Sen. David Tomassoni of Chisholm may feel vindicated by the draft opinion on his new non-legislative job that was circulated last week, in advance of Friday's special meeting of the state Campaign Finance and Public Disclosure Board. Its conclusion: simply taking a job as executive director of the Range Association of Municipalities and Schools does not constitute a conflict of interest for the 20-year legislator.
But Tomassoni would be well advised to study the remainder of the draft opinion. It says that the law requires a public official to "evaluate the decisions they are required to make and the actions they are required to take as a part of their official duties" to determine whether he or his enterprise stand to benefit disproportionately from those actions, compared with similar enterprises.
If the answer is yes, the public official is obliged to publicly announce that he has a conflict of interest and to decline to participate in the decision -- that is, to recuse himself.
Tomassoni said Wednesday that he expects to recuse himself only when the Range Association itself stands to directly benefit from legislation, not when a bill would aid the schools and city governments that comprise the association.
But that narrow interpretation of the law's conflict-of-interest requirements is bound to be challenged by watchful GOP senators. They can argue that as executive director of an association whose primary purpose is lobbying the Legislature, Tomassoni will have a personal stake in how well members of that association fare at the Capitol -- even if he does no lobbying himself. They'll argue that he should step aside whenever special provisions for Range cities and schools appear in bills.
If he does, he'll be stepping aside often. Bonding bills, the tax bill, and education funding bills often contain Iron Range-specific provisions. So do bills that traverse through the environment and economic development finance committee that Tomassoni chairs. He'll be under frequent pressure to reliquish his gavel or his conference committee seat. His critics can be expected to take their case to the voters in 2016. Tomassoni should consider whether he wants to face that recurring challenge to his role -- and whether he can serve his constituents well as he does.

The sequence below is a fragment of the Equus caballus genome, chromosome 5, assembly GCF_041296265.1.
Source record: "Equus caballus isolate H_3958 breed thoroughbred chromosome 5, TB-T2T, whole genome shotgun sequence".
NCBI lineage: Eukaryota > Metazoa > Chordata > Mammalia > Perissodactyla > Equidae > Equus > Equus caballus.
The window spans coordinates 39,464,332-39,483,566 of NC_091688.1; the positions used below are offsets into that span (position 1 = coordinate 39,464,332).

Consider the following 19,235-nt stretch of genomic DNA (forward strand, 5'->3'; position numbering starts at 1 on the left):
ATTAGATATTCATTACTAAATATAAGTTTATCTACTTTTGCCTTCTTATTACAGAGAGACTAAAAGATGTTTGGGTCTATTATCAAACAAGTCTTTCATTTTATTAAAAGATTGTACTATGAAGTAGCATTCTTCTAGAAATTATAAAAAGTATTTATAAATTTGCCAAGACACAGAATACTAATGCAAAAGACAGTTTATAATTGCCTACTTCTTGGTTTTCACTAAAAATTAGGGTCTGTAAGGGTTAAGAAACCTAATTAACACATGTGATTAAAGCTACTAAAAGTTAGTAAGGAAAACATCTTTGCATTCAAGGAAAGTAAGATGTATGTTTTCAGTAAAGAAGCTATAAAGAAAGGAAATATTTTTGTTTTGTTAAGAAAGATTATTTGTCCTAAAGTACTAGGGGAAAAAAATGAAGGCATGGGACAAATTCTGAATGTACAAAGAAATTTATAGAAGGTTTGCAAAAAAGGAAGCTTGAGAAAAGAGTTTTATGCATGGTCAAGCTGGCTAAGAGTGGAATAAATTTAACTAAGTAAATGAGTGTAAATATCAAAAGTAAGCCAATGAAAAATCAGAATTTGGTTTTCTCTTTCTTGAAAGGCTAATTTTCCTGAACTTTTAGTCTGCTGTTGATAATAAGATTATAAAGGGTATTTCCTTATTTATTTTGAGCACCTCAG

Tomassoni's dilemma is akin to others that arise in Minnesota's "citizen Legislature," whose members are paid the princely sum of $31,140 per year plus expenses. Most of the 201 legislators have non-legislative careers or sources of income. Often, conflicts between public and private roles are tolerated with a shrug and a quip that "they've got to make a living somehow."
But when a legislator takes charge of an organization whose purpose is to influence the Legislature -- even if he vows not to do the influencing himself -- eyebrows are raised. And rightly so.
My guess is that state Rep. Tim Kelly played a little basketball in his day, and knows something about prolonged dribbling to delay action. That's the image that came to my mind Monday as I heard Kelly, the state House transportation chair, patter about the time not being quite right this year to enact Gov. Mark Dayton's proposed $9 billion, 10-year state highway and transit funding surge.
Kelly didn't blast Dayton's plan. He dribbled. He voiced uncertainty about Dayton's numbers. He fretted that the governor was introducing new complexity with a proposed gross receipts tax on wholesale motor fuels. He noted that achieving bipartisan deals requires much negotiation. He said that he and the new House GOP majority would need "time to do this responsibly" -- more time than will be available during the current legislative session, which must end May 18.
And when asked why he did not accept the work of a bipartisan (though Dayton-appointed) panel of experts that said in 2012 that Minnesota need $21 billion more over 20 years just to retain the transportation system's current capacity, Kelly shot back: If that assessment is credible, why didn't DFLers act on it in 2013-14, when they controlled both chambers of the Legislature?
That DFL decision a year ago -- made by an election-wary governor and House DFL leaders -- is one they may rue today. House DFLers lost their majority despite their transporation stall. Their defeats in Greater Minnesota came in part because voters in that part of the state felt neglected by state government. Those voters could cite as evidence the deteriorating condition of many outstate highways.